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Johnson v. Berryhill

United States District Court, S.D. Georgia, Augusta Division

February 8, 2018

VICTORIA MARIE JOHNSON, Plaintiff,
v.
NANCY A. BERRYHILL, Acting Commissioner of Social Security Administration, Defendant.

          MAGISTRATE JUDGE'S REPORT AND RECOMMENDATION

          BRIAN K. EPPS, UNITED STATES MAGISTRATE JUDGE.

         Plaintiff filed the above-captioned social security appeal pro se on May 18, 2017, and was granted permission to proceed in forma pauperis. (Doc. nos. 1, 2, 3.) Thereafter, the Commissioner filed her answer and submitted the transcript of the administrative proceedings. (Doc. nos. 6, 7.) On August 30, 2017, the Court issued a Briefing Order in which Plaintiff was directed to “serve and file a brief setting forth all errors which Plaintiff contends entitle her to relief” within 30 days. (Doc. no. 8, p. 1.) When Plaintiff failed to file her brief by the stated deadline, the Court entered an Order on October 4, 2017 directing Plaintiff to show cause within 14 days why her case should not be dismissed for failure to prosecute. (Doc. no. 9.)

         After entry of that show cause order, Plaintiff filed a motion for extension of time to file her brief, indicating she was actively seeking counsel to represent her in this case and requesting a thirty to forty-five day extension of the briefing deadline. (Doc. no. 10.) The Court granted Plaintiff an extension through and including December 5, 2017 to file her brief. (Doc. no. 11.) When Plaintiff failed to file her brief by the extended deadline, the Court entered another Order on December 6, 2017 directing Plaintiff to show cause within 14 days why her case should not be dismissed for failure to prosecute. (Doc. no. 12.)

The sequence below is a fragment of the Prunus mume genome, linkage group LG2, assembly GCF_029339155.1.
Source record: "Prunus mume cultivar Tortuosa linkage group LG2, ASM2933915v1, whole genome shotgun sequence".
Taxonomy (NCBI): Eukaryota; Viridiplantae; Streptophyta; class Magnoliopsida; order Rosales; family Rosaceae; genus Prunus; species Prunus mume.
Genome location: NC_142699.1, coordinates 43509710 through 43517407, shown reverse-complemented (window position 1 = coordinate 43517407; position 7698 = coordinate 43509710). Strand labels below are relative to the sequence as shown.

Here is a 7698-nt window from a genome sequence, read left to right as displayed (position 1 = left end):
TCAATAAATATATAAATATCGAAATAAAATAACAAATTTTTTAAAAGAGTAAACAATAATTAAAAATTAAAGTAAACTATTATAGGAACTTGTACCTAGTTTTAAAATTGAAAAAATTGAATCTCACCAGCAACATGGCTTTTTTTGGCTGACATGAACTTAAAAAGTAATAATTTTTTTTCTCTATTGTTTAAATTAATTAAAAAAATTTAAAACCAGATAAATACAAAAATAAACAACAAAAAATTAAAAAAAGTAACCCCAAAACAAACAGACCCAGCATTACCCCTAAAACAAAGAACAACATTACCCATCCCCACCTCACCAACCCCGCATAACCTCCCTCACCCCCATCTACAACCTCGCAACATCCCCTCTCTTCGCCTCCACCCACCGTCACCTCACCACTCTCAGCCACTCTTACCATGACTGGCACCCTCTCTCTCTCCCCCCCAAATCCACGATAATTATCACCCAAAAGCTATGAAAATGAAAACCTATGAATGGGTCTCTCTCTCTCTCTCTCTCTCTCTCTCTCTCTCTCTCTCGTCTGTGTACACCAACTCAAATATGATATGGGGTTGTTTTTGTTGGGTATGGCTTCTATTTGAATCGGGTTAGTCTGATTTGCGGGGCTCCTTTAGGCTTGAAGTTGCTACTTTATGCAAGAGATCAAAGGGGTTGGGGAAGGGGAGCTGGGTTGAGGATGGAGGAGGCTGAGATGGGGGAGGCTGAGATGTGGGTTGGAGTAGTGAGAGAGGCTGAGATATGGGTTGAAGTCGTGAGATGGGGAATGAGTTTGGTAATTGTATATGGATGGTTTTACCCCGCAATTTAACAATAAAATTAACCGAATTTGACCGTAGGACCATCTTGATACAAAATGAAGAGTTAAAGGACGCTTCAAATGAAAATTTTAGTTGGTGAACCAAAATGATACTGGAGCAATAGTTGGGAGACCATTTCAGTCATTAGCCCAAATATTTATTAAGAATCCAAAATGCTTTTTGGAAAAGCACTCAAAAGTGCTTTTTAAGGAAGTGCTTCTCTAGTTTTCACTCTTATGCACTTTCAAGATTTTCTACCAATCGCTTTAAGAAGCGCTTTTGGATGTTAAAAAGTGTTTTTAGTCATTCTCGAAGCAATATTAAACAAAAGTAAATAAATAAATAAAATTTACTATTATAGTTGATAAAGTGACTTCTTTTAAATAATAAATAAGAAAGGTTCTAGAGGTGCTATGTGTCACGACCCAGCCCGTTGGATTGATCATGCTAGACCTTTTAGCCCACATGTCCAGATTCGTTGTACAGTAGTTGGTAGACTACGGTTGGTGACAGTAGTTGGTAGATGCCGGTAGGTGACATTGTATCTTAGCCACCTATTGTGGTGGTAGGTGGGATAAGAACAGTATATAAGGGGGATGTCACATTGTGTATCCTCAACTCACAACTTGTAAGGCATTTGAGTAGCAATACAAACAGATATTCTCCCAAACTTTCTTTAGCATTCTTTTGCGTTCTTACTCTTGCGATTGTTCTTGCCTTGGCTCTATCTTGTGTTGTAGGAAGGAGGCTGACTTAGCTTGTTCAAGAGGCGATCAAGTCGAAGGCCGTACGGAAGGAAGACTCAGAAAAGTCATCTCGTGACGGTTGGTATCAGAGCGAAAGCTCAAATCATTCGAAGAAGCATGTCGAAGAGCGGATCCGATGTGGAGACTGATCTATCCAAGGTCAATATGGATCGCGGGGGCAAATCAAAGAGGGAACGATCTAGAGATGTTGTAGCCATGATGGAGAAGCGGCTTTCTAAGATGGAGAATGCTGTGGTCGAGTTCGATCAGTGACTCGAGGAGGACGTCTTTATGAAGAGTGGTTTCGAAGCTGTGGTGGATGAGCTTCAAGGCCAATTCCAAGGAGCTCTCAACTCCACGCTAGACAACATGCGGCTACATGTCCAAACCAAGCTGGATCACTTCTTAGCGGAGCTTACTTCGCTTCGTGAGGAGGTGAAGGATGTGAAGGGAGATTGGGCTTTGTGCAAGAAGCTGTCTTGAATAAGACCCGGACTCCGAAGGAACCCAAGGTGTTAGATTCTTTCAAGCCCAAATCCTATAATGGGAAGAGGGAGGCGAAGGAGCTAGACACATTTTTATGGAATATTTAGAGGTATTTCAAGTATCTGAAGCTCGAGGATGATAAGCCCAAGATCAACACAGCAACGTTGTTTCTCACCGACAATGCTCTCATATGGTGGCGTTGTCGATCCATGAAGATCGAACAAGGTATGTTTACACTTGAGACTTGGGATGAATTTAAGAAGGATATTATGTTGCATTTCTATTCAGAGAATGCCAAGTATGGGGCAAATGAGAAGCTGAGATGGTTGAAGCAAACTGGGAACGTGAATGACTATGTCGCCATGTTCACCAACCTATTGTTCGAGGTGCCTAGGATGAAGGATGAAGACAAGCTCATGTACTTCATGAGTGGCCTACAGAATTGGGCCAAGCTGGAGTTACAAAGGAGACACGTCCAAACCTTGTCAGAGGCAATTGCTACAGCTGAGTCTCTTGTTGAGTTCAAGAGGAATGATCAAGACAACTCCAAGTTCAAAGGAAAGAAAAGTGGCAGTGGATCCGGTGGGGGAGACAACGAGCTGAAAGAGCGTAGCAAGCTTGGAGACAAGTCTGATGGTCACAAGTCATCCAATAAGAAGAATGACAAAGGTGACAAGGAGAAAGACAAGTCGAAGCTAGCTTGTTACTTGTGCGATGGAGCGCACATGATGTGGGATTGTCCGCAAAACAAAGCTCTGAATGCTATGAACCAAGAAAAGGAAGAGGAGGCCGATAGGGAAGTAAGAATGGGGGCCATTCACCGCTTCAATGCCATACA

After entry of that second show cause order, Plaintiff filed a “Letter of Brief” informing the Court she could not obtain counsel, requesting her “case . . . be docketed so that [she] may represent [herself], ” and asking the Court to “grant the extension mentioned above.” (Doc. no. 13.) However, Plaintiff's case had already been docketed, she was already representing herself, and there was no specific extension requested in the letter. Nevertheless, the Court gave Plaintiff one final extension, ordering her to file her brief within thirty days of its January 4, 2017 Order. (Doc. no. 14.) The Court warned Plaintiff if she failed to file her brief within the extended time period, it would presume she desired to have her case voluntarily dismissed and would recommend dismissal of this action. (Id. at 2.) Plaintiff did not respond to the Court's January 4th Order; nor has she filed her brief, explained her failure to do so, or communicated with the Court in any way.